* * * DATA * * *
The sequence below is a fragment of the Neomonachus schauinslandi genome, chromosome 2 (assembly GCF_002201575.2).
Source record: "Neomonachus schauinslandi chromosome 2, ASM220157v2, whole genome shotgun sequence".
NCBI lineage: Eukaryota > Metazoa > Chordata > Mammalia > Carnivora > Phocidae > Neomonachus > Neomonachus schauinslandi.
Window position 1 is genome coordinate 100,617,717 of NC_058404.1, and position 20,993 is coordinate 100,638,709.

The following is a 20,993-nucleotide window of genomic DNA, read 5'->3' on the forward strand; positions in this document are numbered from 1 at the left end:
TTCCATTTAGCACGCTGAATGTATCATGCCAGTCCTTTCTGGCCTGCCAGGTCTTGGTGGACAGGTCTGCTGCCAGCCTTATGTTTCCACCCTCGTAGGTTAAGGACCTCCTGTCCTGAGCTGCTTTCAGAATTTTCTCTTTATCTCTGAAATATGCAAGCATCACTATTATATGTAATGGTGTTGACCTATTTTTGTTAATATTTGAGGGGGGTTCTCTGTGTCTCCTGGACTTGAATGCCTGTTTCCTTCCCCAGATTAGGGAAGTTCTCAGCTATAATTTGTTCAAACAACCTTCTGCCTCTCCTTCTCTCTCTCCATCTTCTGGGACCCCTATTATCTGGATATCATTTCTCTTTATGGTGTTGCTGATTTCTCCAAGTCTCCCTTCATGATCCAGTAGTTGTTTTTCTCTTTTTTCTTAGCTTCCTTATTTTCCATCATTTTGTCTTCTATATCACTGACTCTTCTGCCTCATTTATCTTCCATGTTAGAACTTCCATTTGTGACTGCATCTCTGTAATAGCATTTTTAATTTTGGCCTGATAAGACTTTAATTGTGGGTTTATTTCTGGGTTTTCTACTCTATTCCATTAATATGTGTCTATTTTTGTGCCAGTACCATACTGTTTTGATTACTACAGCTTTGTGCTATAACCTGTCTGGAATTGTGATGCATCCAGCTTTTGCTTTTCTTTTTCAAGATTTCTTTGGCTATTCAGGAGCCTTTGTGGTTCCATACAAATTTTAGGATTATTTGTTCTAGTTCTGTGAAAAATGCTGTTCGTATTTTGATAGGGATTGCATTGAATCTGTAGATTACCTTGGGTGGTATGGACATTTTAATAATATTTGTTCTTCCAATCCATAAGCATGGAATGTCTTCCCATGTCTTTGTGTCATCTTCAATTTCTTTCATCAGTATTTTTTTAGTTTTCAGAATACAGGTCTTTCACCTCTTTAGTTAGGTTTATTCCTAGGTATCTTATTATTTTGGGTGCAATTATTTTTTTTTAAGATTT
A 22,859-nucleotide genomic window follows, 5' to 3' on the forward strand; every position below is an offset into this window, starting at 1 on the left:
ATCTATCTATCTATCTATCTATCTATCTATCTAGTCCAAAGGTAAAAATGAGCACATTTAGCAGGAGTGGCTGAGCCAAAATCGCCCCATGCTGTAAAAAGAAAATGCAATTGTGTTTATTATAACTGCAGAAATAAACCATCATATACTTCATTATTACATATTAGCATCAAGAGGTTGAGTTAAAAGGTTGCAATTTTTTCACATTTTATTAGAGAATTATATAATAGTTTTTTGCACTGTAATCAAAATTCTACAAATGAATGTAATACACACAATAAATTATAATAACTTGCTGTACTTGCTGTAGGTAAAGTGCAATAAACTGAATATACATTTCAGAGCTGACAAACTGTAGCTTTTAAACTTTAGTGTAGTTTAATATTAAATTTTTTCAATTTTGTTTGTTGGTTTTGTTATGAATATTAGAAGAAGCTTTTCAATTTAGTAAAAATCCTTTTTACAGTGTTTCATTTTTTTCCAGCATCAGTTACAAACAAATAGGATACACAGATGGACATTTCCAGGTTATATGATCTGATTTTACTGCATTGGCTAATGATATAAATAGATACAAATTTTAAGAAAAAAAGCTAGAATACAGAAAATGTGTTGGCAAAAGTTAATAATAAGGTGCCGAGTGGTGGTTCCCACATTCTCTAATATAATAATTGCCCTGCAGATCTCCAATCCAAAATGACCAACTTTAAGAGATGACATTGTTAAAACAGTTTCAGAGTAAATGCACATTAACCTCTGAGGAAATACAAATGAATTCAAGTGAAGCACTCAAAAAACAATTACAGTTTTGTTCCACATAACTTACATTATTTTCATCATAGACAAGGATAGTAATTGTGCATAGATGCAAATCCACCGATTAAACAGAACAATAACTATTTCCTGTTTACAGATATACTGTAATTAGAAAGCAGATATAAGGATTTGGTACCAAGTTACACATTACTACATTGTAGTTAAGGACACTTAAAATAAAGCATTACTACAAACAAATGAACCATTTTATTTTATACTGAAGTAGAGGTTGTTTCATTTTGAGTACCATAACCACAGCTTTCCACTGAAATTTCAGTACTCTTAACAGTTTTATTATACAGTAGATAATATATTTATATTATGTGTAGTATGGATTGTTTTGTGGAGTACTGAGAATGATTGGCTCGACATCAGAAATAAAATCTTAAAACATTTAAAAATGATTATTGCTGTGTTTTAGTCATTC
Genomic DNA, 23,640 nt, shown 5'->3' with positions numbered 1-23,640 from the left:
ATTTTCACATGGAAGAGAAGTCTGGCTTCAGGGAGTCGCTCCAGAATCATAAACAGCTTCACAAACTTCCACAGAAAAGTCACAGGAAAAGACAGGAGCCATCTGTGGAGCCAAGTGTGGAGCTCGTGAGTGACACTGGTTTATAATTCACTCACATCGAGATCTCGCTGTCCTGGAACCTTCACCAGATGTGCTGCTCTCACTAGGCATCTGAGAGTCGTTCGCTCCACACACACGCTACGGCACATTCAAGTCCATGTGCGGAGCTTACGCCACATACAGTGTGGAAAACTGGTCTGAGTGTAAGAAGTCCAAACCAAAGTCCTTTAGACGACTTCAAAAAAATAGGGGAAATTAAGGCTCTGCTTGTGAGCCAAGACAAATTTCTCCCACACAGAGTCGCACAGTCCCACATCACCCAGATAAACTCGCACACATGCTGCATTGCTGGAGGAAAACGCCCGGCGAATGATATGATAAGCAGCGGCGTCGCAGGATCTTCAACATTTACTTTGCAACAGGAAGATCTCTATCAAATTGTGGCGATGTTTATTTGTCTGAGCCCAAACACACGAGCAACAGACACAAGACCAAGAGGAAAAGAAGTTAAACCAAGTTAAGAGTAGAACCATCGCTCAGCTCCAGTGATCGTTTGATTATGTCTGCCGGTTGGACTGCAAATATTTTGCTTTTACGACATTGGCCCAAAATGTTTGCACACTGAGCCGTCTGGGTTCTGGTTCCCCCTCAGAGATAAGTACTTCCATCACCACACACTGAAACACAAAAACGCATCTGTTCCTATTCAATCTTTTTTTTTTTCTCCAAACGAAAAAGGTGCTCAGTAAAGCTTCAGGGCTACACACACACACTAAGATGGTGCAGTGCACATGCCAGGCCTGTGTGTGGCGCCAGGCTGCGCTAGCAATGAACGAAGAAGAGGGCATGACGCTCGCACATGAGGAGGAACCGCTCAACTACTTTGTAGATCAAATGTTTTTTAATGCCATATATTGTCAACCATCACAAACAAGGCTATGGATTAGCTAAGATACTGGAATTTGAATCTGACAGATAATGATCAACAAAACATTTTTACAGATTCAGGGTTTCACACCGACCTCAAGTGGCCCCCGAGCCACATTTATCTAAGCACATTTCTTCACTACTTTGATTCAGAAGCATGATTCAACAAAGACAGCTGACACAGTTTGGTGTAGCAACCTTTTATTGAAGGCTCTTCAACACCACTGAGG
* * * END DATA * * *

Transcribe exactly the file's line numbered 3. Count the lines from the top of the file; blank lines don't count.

NCBI lineage: Eukaryota > Metazoa > Chordata > Mammalia > Carnivora > Phocidae > Neomonachus > Neomonachus schauinslandi.